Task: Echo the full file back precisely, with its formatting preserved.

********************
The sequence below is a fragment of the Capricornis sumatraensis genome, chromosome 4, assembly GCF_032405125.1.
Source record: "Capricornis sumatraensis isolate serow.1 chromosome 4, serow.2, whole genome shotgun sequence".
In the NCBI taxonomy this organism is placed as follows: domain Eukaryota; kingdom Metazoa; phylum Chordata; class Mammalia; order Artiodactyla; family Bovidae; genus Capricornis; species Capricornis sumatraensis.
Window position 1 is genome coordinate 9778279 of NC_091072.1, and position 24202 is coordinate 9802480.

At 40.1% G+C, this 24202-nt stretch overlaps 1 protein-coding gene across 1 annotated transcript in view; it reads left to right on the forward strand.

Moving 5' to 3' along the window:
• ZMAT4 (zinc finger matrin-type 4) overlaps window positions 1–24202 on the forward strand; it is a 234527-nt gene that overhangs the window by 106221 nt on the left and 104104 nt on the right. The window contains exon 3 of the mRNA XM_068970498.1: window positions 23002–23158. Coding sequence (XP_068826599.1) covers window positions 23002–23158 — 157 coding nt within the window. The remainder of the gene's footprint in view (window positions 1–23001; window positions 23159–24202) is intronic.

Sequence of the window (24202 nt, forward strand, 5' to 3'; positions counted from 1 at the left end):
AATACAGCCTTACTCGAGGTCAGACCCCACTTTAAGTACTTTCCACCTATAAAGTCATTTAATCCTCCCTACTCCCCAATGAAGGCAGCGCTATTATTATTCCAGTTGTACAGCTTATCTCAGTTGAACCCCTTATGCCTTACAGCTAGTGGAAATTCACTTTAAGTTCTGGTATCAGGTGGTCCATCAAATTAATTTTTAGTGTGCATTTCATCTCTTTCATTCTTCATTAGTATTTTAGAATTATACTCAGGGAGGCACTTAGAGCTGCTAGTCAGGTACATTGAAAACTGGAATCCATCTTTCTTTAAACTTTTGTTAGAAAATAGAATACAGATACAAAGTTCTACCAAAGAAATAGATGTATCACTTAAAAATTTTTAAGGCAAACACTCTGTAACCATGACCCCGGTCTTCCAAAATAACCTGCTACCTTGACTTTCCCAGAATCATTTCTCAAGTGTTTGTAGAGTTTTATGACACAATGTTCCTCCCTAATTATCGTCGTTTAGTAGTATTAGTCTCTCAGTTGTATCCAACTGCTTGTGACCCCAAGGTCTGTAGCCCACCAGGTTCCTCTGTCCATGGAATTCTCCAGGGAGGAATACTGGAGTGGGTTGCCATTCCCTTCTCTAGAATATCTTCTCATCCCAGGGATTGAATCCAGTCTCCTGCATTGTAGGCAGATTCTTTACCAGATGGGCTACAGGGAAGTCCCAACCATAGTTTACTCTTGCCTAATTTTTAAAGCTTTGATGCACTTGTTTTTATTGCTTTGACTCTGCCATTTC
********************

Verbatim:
The sequence below is a fragment of the Capricornis sumatraensis genome, chromosome 4, assembly GCF_032405125.1.
Source record: "Capricornis sumatraensis isolate serow.1 chromosome 4, serow.2, whole genome shotgun sequence".
In the NCBI taxonomy this organism is placed as follows: domain Eukaryota; kingdom Metazoa; phylum Chordata; class Mammalia; order Artiodactyla; family Bovidae; genus Capricornis; species Capricornis sumatraensis.
Window position 1 is genome coordinate 9778279 of NC_091072.1, and position 24202 is coordinate 9802480.

At 40.1% G+C, this 24202-nt stretch overlaps 1 protein-coding gene across 1 annotated transcript in view; it reads left to right on the forward strand.

Moving 5' to 3' along the window:
• ZMAT4 (zinc finger matrin-type 4) overlaps window positions 1–24202 on the forward strand; it is a 234527-nt gene that overhangs the window by 106221 nt on the left and 104104 nt on the right. The window contains exon 3 of the mRNA XM_068970498.1: window positions 23002–23158. Coding sequence (XP_068826599.1) covers window positions 23002–23158 — 157 coding nt within the window. The remainder of the gene's footprint in view (window positions 1–23001; window positions 23159–24202) is intronic.

Sequence of the window (24202 nt, forward strand, 5' to 3'; positions counted from 1 at the left end):
AATACAGCCTTACTCGAGGTCAGACCCCACTTTAAGTACTTTCCACCTATAAAGTCATTTAATCCTCCCTACTCCCCAATGAAGGCAGCGCTATTATTATTCCAGTTGTACAGCTTATCTCAGTTGAACCCCTTATGCCTTACAGCTAGTGGAAATTCACTTTAAGTTCTGGTATCAGGTGGTCCATCAAATTAATTTTTAGTGTGCATTTCATCTCTTTCATTCTTCATTAGTATTTTAGAATTATACTCAGGGAGGCACTTAGAGCTGCTAGTCAGGTACATTGAAAACTGGAATCCATCTTTCTTTAAACTTTTGTTAGAAAATAGAATACAGATACAAAGTTCTACCAAAGAAATAGATGTATCACTTAAAAATTTTTAAGGCAAACACTCTGTAACCATGACCCCGGTCTTCCAAAATAACCTGCTACCTTGACTTTCCCAGAATCATTTCTCAAGTGTTTGTAGAGTTTTATGACACAATGTTCCTCCCTAATTATCGTCGTTTAGTAGTATTAGTCTCTCAGTTGTATCCAACTGCTTGTGACCCCAAGGTCTGTAGCCCACCAGGTTCCTCTGTCCATGGAATTCTCCAGGGAGGAATACTGGAGTGGGTTGCCATTCCCTTCTCTAGAATATCTTCTCATCCCAGGGATTGAATCCAGTCTCCTGCATTGTAGGCAGATTCTTTACCAGATGGGCTACAGGGAAGTCCCAACCATAGTTTACTCTTGCCTAATTTTTAAAGCTTTGATGCACTTGTTTTTATTGCTTTGACTCTGCCATTTC